If you spent the previous decade keeping up with a wimpier stripe of UK rock music, is shaping up to be a hell of a year-- by May, we'll have already seen new albums from Badly Drawn Boy, Tom McRae, Athlete, and Keane. So I suppose it's as appropriate a time as any for early s hype and Take That ghostwriters Turin Brakes to reintroduce themselves. Weirdly though it's actually as unsettling as the new Liars album. Not sonically-- it's nobody's idea of edgy; yet thanks to Olly Knight's lyrics, the listener is perpetually wondering whether he can make it through the next 10 seconds without saying something stupid. Maybe I should consult Paul Wall. Opening salvo "Sea Change" warns of a non-specific danger that has "six billion backs against the wall" and its final-countdown lyric is actually somewhat cleverly constructed. But then they flesh out the mix with incompatible disco strings and bongos that go for that "funky mixed meter" vibe and just end up sounding hilariously off-beat. Nothing on Outbursts turns out to overblown sonically, but "Sea Change" does signal a straining quality that runs throughout the album.
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Outbursts Turin Brakes Turin Brakes have had a bit of a tough time getting noticed as of late. Ever since their stellar debut The Optimist LP garnered them a coveted Mercury Music Prize nomination and helped usher in the New Acoustic Movement, their profile has continually diminished as they've struggled to settle on a contemporary sound while seemingly trying not to replicate the beautifully uncomplicated acoustic spirit of their first record. It's subsequently made for a rather uneven batch of releases, with core members Olly Knights and Gale Paridjanian adding and subtracting instruments and influences in search of an elusive style that fluctuated between overly simple, stark arrangements and rather convoluted, darker tones. With Outbursts , their first new record in three years, Turin Brakes have scaled things back considerably, with Knights and Paridjanian handling nearly all of the musical responsibilities on the album themselves, including the understated production. And while there are indeed glimpses throughout the album of the artistry that initially caught our attention in the first place, Outbursts is plagued by rather innocuous songs that are pleasant enough but never really materialize into anything lasting or significant. The bongos that erupt towards the end are a bit much, but don't really spoil the positive nature of the tune.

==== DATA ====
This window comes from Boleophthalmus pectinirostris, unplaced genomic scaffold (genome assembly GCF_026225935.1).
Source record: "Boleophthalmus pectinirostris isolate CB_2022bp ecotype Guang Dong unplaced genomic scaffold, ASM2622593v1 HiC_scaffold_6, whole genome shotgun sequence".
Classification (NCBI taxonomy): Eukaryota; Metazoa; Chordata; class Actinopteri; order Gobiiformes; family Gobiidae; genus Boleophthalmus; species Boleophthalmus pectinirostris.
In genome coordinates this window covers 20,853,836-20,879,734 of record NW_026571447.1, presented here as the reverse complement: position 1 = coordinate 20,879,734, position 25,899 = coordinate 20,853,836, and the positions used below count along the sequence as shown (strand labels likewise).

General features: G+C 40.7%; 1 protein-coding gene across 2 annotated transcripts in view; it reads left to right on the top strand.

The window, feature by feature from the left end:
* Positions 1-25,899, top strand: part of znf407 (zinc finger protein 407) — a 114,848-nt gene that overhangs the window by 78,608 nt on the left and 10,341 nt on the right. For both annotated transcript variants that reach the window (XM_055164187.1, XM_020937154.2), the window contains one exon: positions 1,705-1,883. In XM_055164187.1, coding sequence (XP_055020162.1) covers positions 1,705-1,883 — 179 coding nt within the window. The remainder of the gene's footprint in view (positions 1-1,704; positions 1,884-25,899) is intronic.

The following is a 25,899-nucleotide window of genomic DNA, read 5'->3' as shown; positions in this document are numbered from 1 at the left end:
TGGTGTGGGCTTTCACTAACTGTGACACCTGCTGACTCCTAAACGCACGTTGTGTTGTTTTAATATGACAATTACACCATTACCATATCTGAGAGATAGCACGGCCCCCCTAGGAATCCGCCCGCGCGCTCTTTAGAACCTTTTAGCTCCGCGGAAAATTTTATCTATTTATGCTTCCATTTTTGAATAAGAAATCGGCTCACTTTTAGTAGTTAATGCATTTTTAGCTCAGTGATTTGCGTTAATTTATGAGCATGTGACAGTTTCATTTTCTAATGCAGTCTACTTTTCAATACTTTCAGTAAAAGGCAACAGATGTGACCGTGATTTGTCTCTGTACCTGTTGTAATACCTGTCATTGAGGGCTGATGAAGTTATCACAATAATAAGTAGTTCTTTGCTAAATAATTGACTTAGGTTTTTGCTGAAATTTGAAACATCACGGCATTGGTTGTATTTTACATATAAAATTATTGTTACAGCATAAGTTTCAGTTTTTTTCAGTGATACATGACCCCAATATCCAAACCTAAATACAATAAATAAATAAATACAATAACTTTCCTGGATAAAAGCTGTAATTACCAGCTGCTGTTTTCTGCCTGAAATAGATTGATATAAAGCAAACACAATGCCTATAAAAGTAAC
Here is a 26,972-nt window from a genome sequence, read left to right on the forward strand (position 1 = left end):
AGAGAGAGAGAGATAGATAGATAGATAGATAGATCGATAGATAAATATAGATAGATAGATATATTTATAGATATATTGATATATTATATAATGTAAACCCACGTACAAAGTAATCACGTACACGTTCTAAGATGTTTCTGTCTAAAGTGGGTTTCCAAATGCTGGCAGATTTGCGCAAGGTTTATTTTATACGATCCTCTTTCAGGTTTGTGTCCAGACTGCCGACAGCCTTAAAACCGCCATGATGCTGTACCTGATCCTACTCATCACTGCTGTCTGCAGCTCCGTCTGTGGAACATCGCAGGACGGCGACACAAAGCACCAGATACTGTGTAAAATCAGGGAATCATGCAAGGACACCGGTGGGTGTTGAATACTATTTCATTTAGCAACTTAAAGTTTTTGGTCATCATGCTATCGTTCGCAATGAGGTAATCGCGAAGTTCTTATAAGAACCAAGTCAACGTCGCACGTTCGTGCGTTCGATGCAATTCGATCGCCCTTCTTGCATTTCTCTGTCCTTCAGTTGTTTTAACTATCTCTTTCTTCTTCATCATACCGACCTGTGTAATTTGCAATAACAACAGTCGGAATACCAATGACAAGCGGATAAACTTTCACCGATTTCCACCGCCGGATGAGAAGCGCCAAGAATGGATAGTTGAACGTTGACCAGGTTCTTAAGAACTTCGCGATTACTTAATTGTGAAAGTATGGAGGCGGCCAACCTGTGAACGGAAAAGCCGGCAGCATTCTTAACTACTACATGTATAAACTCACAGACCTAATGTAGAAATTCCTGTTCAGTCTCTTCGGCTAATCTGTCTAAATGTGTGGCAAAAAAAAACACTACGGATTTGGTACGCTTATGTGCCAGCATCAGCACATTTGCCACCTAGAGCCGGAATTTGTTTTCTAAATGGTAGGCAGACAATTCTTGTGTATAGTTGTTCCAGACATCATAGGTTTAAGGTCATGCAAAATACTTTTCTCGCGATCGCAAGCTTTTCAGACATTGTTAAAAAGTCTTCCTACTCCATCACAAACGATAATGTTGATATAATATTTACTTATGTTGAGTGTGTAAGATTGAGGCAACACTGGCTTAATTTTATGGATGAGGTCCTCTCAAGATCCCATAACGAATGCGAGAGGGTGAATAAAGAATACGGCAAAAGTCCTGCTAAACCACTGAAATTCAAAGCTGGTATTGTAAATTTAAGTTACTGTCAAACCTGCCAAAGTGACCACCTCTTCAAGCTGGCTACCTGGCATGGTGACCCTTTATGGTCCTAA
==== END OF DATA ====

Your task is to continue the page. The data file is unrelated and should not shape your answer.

With their fifth full length studio album, UK folk rock duo Turin Brakes have proven themselves to be a truly exceptional band, handsomely rewarding fans like us who have been following them since discovering their promising debut. Outbursts opens with Sea Change. However, Sea Change avoids this well-worn path that can sometimes lead to a pigeonhole where little to nothing is left to imagination, or more specifically, personal relevance. With each cycle, the music grows larger, from a light current of silky guitars to a tsunami of orchestral strings and layered percussion. Sea Change promises one thing on behalf of the listener, and of the album: Things will be different. Things must be different. A step forward will be taken, no matter the cost. Mirror follows, pulling you in with a sidewinding finger-picked eightth-note guitar hook acoustic, of course , but closing the deal with a poignant vocal delivery by Olly Knights that gives Neil Finn a run for his money. Apocolips is the other song we shared recently, and in case you skipped that one too what, are you new here? In another life, it could have been a Mark Lanegan song.
The Optimist LP easily remains Turin Brakes most loved album, because it dates from a time that record companies still took chances and were willing to go the extra mile for bands. People expecting the acoustic low key songs of The Optimist LP will be initially disappointed. Outbursts , for the most part, is bigger than that album. The songs are more subtle, more complex and more diverse than on that previous album. The Sea Change Lyrically and musically, this song is the perfect introduction for the album. It starts of acoustically, then builds up with more layers and strings.